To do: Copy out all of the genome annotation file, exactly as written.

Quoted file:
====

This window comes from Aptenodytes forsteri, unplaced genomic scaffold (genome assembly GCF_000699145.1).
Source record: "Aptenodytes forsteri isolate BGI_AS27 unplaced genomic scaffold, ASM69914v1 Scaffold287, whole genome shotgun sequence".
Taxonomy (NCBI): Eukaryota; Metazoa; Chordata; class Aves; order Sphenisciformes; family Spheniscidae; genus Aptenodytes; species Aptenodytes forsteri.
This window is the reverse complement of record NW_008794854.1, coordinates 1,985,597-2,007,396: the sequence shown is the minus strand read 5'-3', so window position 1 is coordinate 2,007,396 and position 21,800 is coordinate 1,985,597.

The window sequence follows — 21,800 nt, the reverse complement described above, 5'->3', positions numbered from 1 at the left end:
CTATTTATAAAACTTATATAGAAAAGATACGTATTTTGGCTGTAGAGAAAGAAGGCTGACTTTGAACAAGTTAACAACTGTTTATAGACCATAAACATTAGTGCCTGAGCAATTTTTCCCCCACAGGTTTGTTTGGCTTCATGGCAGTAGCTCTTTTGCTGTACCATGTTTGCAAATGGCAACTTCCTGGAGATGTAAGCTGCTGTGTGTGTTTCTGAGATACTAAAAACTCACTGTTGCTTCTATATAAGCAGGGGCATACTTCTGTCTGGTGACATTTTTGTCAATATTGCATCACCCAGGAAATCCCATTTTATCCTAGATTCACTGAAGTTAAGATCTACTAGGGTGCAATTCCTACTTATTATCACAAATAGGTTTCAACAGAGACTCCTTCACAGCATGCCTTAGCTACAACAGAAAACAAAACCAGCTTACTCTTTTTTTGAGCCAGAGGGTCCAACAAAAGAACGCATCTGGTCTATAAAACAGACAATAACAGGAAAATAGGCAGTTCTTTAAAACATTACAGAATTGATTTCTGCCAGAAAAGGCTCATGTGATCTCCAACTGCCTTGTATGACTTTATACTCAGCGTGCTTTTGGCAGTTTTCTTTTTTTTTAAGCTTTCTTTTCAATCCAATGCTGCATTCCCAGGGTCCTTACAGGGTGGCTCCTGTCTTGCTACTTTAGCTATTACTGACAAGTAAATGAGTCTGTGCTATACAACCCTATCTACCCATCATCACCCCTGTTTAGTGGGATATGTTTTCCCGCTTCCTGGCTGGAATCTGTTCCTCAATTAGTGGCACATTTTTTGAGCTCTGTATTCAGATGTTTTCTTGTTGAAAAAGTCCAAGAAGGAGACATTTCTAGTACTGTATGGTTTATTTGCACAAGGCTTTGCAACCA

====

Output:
This window comes from Aptenodytes forsteri, unplaced genomic scaffold (genome assembly GCF_000699145.1).
Source record: "Aptenodytes forsteri isolate BGI_AS27 unplaced genomic scaffold, ASM69914v1 Scaffold287, whole genome shotgun sequence".
Taxonomy (NCBI): Eukaryota; Metazoa; Chordata; class Aves; order Sphenisciformes; family Spheniscidae; genus Aptenodytes; species Aptenodytes forsteri.
This window is the reverse complement of record NW_008794854.1, coordinates 1,985,597-2,007,396: the sequence shown is the minus strand read 5'-3', so window position 1 is coordinate 2,007,396 and position 21,800 is coordinate 1,985,597.

The window sequence follows — 21,800 nt, the reverse complement described above, 5'->3', positions numbered from 1 at the left end:
CTATTTATAAAACTTATATAGAAAAGATACGTATTTTGGCTGTAGAGAAAGAAGGCTGACTTTGAACAAGTTAACAACTGTTTATAGACCATAAACATTAGTGCCTGAGCAATTTTTCCCCCACAGGTTTGTTTGGCTTCATGGCAGTAGCTCTTTTGCTGTACCATGTTTGCAAATGGCAACTTCCTGGAGATGTAAGCTGCTGTGTGTGTTTCTGAGATACTAAAAACTCACTGTTGCTTCTATATAAGCAGGGGCATACTTCTGTCTGGTGACATTTTTGTCAATATTGCATCACCCAGGAAATCCCATTTTATCCTAGATTCACTGAAGTTAAGATCTACTAGGGTGCAATTCCTACTTATTATCACAAATAGGTTTCAACAGAGACTCCTTCACAGCATGCCTTAGCTACAACAGAAAACAAAACCAGCTTACTCTTTTTTTGAGCCAGAGGGTCCAACAAAAGAACGCATCTGGTCTATAAAACAGACAATAACAGGAAAATAGGCAGTTCTTTAAAACATTACAGAATTGATTTCTGCCAGAAAAGGCTCATGTGATCTCCAACTGCCTTGTATGACTTTATACTCAGCGTGCTTTTGGCAGTTTTCTTTTTTTTTAAGCTTTCTTTTCAATCCAATGCTGCATTCCCAGGGTCCTTACAGGGTGGCTCCTGTCTTGCTACTTTAGCTATTACTGACAAGTAAATGAGTCTGTGCTATACAACCCTATCTACCCATCATCACCCCTGTTTAGTGGGATATGTTTTCCCGCTTCCTGGCTGGAATCTGTTCCTCAATTAGTGGCACATTTTTTGAGCTCTGTATTCAGATGTTTTCTTGTTGAAAAAGTCCAAGAAGGAGACATTTCTAGTACTGTATGGTTTATTTGCACAAGGCTTTGCAACCA